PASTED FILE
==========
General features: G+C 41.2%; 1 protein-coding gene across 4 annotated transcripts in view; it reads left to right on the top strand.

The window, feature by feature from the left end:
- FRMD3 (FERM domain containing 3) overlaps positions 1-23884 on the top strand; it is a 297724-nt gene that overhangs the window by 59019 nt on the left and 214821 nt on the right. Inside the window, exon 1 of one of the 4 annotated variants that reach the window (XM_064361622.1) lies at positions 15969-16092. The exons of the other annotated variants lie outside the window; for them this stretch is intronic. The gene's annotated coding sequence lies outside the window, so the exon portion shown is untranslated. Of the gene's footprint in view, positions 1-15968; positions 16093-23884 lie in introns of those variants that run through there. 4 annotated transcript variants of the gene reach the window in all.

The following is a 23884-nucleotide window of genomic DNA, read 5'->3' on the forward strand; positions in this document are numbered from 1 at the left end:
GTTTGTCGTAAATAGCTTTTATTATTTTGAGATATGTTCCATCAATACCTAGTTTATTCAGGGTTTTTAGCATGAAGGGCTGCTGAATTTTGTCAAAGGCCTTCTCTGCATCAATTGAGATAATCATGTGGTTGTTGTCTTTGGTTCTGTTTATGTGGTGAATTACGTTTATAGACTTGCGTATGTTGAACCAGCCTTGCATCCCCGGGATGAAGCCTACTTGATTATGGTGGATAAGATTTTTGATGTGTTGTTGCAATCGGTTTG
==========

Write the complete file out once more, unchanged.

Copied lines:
General features: G+C 41.2%; 1 protein-coding gene across 4 annotated transcripts in view; it reads left to right on the top strand.

The window, feature by feature from the left end:
- FRMD3 (FERM domain containing 3) overlaps positions 1-23884 on the top strand; it is a 297724-nt gene that overhangs the window by 59019 nt on the left and 214821 nt on the right. Inside the window, exon 1 of one of the 4 annotated variants that reach the window (XM_064361622.1) lies at positions 15969-16092. The exons of the other annotated variants lie outside the window; for them this stretch is intronic. The gene's annotated coding sequence lies outside the window, so the exon portion shown is untranslated. Of the gene's footprint in view, positions 1-15968; positions 16093-23884 lie in introns of those variants that run through there. 4 annotated transcript variants of the gene reach the window in all.

The following is a 23884-nucleotide window of genomic DNA, read 5'->3' on the forward strand; positions in this document are numbered from 1 at the left end:
GTTTGTCGTAAATAGCTTTTATTATTTTGAGATATGTTCCATCAATACCTAGTTTATTCAGGGTTTTTAGCATGAAGGGCTGCTGAATTTTGTCAAAGGCCTTCTCTGCATCAATTGAGATAATCATGTGGTTGTTGTCTTTGGTTCTGTTTATGTGGTGAATTACGTTTATAGACTTGCGTATGTTGAACCAGCCTTGCATCCCCGGGATGAAGCCTACTTGATTATGGTGGATAAGATTTTTGATGTGTTGTTGCAATCGGTTTG